- A memorial service for an Ohio congresswoman turned into a rallying cry for party unity and a strong show of support for Barack Obama
yesterday, as the Clintons and Obama flanked the stage and took turns at the podium.
They were in Cleveland to celebrate the legacy of Stephanie Tubbs Jones
, the first black congresswoman of Ohio, who died Aug. 20 of a brain aneurysm.
In life, she was fiercely loyal to Hillary Clinton, who named her co-chairwoman of her national campaign. Tubbs Jones stumped all over this state and helped deliver a decisive primary victory for Clinton. She backed Obama after Clinton was defeated.
Obama will need many more Clinton Democrats to switch sides if he has any chance of winning this state, which President George W. Bush
won by 3 points in 2004. Aides said Clinton will likely appear here on the trail for Obama.
"Stephanie opened our hearts," said Clinton, who wore a black suit and pearls. "She was not a fair-weather friend. I certainly know what that means."
Clinton sat between her husband and Obama on stage. Michelle Obama
and Joe and Jill Biden sat in the front row.
Obama, who is on a bus tour of swing states with Biden, also spoke of Tubbs Jones' unflagging loyalty. He got a standing ovation when he spoke at the Cleveland Convention Center.
"During this most recent contest, Stephanie and I started off on different sides ... we would see each other and she just said to me, 'This is what it means to be a friend for me,'" Obama recalled. "And all I could say is 'I understand.' And that is a testimony to her and the kind of person she was."
Next up was Rep. Carolyn Kilpatrick (D-Mich), chairwoman of the Congressional Black Caucus, who stayed neutral during the primaries, but has since become a vocal Obama supporter.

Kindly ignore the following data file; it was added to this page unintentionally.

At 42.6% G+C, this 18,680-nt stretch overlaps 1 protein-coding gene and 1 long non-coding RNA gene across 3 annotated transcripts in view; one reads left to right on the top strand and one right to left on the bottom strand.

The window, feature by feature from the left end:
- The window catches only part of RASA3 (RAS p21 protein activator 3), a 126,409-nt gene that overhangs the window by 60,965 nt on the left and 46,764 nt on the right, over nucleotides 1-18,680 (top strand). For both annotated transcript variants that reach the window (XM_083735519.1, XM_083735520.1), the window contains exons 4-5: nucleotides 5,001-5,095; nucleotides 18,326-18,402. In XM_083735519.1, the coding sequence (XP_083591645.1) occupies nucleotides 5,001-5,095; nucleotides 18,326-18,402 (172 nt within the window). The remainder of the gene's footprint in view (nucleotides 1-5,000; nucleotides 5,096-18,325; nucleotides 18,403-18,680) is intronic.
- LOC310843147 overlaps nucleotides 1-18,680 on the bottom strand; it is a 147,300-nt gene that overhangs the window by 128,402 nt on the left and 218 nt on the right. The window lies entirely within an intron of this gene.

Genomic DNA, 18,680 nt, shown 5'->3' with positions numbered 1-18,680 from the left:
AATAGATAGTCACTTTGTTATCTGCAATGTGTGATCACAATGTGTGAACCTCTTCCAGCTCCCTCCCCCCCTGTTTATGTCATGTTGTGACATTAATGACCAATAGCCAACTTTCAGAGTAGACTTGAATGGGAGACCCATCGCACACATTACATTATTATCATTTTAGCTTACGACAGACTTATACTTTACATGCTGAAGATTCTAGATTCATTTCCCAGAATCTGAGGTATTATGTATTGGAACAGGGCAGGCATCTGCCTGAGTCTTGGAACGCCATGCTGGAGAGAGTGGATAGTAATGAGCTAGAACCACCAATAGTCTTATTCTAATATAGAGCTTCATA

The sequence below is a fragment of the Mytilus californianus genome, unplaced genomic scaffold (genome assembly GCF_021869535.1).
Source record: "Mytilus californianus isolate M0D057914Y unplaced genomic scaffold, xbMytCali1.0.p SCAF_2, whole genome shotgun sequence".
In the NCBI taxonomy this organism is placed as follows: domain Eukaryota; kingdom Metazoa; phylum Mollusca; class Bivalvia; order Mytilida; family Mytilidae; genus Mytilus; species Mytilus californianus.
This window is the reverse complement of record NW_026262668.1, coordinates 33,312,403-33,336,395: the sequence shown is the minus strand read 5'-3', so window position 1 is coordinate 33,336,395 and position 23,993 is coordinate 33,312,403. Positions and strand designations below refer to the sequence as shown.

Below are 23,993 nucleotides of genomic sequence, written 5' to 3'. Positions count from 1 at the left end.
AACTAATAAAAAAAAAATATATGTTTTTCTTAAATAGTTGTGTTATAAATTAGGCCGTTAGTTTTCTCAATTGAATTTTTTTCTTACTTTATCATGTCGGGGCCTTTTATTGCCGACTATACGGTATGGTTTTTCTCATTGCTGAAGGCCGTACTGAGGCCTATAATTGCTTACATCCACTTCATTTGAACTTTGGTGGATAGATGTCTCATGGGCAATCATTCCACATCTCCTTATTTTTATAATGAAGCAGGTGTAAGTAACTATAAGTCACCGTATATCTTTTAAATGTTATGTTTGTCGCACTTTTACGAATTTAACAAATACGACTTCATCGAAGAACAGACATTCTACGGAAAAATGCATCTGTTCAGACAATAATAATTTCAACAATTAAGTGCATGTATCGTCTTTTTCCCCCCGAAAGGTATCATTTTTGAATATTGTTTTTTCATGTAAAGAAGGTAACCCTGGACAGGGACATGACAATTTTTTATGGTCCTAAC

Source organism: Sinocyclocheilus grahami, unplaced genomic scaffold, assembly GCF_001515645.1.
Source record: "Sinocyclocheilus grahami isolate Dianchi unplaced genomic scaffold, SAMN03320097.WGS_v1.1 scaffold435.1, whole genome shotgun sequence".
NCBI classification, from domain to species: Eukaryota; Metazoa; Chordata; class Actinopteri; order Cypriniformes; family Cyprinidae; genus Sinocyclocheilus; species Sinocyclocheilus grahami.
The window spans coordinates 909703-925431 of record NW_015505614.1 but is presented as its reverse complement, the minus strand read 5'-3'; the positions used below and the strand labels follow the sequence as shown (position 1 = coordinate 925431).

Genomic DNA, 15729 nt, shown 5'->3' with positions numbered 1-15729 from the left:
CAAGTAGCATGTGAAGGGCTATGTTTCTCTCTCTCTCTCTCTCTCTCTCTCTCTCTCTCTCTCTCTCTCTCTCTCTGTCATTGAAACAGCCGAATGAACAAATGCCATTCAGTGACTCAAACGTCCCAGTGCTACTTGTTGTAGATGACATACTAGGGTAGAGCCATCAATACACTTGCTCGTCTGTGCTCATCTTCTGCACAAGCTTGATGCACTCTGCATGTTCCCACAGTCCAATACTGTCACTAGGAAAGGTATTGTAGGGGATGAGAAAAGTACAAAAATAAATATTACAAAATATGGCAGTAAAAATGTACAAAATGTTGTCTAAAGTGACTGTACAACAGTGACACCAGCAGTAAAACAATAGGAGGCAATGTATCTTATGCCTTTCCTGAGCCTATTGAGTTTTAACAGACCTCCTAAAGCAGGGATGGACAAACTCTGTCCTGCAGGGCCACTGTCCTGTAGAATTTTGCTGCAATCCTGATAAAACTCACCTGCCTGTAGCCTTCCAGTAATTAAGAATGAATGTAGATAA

"Sixty-five days from today we have an opportunity to change the world. ... The best way to pay homage to our sister is to work your families. Get everyone in your family out to vote," she urged the crowd. "As Stephanie would say, 'Let's get busy.'"
Though not on the program, former President Bill Clinton
was asked to speak and took the opportunity to talk about how Obama's candidacy had changed perceptions of the presidency.
"There's a 6-year-old who looks at me and says, 'Are you really the president?' And I said, 'Yes, I am.' And he said, 'You're not dead yet.' He thought the president was George Washington
or Thomas Jefferson
, a president was a dead white guy.
"Thanks to you, senator," Clinton addressed Obama, "no one will ever think that is the definition again."
Biden and Obama are set to head to Michigan
later today, but were keeping a close eye on Hurricane Gustav
"We are deeply concerned. I've instructed my Senate staff to monitor the situation closely, make sure we've contacted both FEMA
but also private relief organizations just to make sure that whatever happens people are prepared," Obama said.
Later the senator said he himself had spoken to Louisiana
officials and New Orleans Mayor Ray Nagin.
"We're praying for New Orleans but we want to make sure that people are making all the necessary precautions."